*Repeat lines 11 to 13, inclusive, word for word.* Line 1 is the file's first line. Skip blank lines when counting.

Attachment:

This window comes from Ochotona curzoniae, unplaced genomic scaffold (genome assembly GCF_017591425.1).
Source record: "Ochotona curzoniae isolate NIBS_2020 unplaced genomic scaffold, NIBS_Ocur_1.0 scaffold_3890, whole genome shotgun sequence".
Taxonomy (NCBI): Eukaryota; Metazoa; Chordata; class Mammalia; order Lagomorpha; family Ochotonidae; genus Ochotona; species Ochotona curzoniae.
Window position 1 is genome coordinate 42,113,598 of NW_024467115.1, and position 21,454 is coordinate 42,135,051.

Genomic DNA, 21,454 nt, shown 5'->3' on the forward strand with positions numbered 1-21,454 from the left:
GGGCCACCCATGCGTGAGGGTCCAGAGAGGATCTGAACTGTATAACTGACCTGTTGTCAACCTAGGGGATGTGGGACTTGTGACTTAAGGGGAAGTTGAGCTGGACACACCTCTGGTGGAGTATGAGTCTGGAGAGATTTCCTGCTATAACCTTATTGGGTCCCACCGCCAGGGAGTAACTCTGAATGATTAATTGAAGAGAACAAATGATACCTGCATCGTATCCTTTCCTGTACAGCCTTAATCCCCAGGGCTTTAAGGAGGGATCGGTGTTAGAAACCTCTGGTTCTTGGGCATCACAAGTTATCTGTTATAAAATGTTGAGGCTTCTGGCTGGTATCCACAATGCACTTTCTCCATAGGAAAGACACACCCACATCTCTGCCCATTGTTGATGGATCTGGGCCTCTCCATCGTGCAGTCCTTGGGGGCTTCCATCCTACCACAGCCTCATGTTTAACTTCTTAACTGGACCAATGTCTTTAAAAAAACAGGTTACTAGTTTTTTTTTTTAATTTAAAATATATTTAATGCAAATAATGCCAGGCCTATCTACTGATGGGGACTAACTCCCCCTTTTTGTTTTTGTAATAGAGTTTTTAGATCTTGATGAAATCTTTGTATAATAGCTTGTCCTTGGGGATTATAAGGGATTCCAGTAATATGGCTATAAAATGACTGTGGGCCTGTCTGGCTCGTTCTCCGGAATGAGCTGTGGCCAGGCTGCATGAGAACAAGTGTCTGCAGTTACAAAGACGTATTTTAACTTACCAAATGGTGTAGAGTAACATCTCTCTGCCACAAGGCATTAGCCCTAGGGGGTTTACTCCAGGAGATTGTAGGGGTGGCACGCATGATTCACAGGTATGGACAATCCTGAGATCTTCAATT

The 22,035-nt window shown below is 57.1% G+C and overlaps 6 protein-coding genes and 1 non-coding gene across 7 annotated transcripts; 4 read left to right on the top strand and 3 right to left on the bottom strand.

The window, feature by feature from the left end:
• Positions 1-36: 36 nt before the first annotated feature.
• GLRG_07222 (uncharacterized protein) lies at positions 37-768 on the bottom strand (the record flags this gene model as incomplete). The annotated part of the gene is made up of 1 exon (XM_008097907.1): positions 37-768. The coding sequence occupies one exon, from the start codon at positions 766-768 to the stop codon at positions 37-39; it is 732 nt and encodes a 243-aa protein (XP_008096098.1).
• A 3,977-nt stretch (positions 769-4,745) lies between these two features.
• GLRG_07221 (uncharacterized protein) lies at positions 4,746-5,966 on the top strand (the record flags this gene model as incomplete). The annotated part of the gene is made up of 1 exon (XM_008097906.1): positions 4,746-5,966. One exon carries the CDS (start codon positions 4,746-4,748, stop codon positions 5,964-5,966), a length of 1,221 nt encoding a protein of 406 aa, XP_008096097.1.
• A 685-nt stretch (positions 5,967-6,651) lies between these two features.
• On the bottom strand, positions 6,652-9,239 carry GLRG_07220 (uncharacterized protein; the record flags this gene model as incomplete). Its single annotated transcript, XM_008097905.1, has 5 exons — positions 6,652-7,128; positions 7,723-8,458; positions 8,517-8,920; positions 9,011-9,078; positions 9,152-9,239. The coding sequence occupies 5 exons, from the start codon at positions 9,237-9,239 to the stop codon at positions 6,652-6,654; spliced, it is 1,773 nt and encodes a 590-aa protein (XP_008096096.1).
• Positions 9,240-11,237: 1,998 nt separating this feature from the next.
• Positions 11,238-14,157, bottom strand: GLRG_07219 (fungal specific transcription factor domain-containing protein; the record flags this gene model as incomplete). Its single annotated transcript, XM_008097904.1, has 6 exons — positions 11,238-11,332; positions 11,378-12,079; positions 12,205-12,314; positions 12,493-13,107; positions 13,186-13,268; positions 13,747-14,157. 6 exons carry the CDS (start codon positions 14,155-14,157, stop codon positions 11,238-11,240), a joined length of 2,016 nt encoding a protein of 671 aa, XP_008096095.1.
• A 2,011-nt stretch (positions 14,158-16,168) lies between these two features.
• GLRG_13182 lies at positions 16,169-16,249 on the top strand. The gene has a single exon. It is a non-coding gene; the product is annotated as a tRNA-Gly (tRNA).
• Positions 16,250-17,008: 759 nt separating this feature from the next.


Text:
• A 3,977-nt stretch (positions 769-4,745) lies between these two features.
• GLRG_07221 (uncharacterized protein) lies at positions 4,746-5,966 on the top strand (the record flags this gene model as incomplete). The annotated part of the gene is made up of 1 exon (XM_008097906.1): positions 4,746-5,966. One exon carries the CDS (start codon positions 4,746-4,748, stop codon positions 5,964-5,966), a length of 1,221 nt encoding a protein of 406 aa, XP_008096097.1.
• A 685-nt stretch (positions 5,967-6,651) lies between these two features.